|  especially when indexing, others can be set, the name of which will be
        |  processed as field names by the indexing configuration.
        |  Inputs can be specified as unicode or strings.
        |  Outputs are unicode objects.
        |  All dates are specified as unix timestamps, printed as strings
        |  Predefined attributes (index/query/both):
        |   text (index): document plain text
        |   url (both)
        |   fbytes (both) optional) file size in bytes
        |   filename (both)
        |   fmtime (both) optional file modification date. Unix time printed 
        |      as string
        |   dbytes (both) document text bytes
        |   dmtime (both) document creation/modification date
        |   ipath (both) value private to the app.: internal access path
        |      inside file
        |   mtype (both) mime type for original document
        |   mtime (query) dmtime if set else fmtime
        |   origcharset (both) charset the text was converted from
        |   size (query) dbytes if set, else fbytes
        |   sig (both) app-defined file modification signature. 
        |      For up to date checks
        |   relevancyrating (query)
        |   abstract (both)
        |   author (both)
        |   title (both)
        |   keywords (both)
        |  Methods defined here:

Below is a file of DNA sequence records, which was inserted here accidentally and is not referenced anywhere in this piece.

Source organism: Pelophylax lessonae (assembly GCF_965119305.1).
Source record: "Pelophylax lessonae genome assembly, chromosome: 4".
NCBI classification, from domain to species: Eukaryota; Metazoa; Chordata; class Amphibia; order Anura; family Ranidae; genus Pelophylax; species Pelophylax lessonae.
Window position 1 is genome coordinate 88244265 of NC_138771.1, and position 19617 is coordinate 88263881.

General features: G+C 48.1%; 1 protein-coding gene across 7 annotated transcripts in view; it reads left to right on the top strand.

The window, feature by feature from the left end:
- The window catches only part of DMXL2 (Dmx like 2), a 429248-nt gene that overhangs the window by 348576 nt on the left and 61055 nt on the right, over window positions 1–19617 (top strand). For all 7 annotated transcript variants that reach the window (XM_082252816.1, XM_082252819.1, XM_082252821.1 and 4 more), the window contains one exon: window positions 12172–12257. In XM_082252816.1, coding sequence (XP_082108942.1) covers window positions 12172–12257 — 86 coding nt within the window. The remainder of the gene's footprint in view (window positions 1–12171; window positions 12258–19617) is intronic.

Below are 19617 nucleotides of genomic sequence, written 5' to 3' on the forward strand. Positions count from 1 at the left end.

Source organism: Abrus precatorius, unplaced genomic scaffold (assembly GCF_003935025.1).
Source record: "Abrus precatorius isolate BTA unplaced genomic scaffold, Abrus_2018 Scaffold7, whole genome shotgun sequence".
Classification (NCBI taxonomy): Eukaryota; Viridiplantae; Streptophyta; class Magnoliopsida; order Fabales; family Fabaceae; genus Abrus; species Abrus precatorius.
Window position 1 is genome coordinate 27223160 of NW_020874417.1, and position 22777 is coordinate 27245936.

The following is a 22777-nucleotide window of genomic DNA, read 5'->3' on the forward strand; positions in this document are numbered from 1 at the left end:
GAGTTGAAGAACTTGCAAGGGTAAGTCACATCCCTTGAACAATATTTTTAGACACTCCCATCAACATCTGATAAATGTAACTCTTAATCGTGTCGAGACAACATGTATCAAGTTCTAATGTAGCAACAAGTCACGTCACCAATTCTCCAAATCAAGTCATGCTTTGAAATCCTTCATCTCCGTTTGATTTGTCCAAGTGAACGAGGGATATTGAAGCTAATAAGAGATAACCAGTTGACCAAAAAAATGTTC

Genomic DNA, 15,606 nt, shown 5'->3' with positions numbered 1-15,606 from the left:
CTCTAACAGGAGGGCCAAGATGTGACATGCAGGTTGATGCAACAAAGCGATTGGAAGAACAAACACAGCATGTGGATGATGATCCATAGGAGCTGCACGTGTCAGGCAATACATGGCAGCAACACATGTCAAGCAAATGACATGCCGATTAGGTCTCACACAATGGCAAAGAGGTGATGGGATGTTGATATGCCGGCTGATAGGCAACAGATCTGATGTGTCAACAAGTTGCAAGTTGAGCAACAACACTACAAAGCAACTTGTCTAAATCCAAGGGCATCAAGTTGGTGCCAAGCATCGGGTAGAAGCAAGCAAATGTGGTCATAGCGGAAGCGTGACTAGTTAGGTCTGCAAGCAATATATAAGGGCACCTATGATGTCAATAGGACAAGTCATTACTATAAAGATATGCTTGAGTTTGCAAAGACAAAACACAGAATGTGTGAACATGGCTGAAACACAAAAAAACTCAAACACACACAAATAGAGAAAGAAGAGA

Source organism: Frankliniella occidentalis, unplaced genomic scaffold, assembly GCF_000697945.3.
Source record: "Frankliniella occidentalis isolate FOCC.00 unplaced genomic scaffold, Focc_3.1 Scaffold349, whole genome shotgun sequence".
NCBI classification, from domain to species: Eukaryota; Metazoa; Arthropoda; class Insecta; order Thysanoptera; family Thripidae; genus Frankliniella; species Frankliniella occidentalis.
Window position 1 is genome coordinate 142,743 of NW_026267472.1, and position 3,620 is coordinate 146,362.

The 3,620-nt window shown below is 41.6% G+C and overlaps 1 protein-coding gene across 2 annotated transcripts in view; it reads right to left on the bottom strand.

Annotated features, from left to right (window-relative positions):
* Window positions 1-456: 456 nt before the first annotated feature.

|  ----------------------------------------------------------------------
        |  Data and other attributes defined here:
       class Query(__builtin__.object)
        |  Recoll Query objects are used to execute index searches. 
        |  They must be created by the Db.query() method.
        |  Methods defined here:
        |  execute(...)
        |      execute(query_string, stemming=1|0)
        |      Starts a search for query_string, a Recoll search language string
        |      (mostly Xesam-compatible).
        |      The query can be a simple list of terms (and'ed by default), or more
        |      complicated with field specs etc. See the Recoll manual.
        |  executesd(...)
        |      executesd(SearchData)
        |      Starts a search for the query defined by the SearchData object.
        |  fetchone(...)
        |      fetchone(None) -> Doc
        |      Fetches the next Doc object in the current search results.
        |  sortby(...)
        |      sortby(field=fieldname, ascending=true)
        |      Sort results by 'fieldname', in ascending or descending order.
        |      Only one field can be used, no subsorts for now.
        |      Must be called before executing the search
        |  ----------------------------------------------------------------------
        |  Data descriptors defined here:
        |  next
        |      Next index to be fetched from results. Normally increments after
        |      each fetchone() call, but can be set/reset before the call effect
        |      seeking. Starts at 0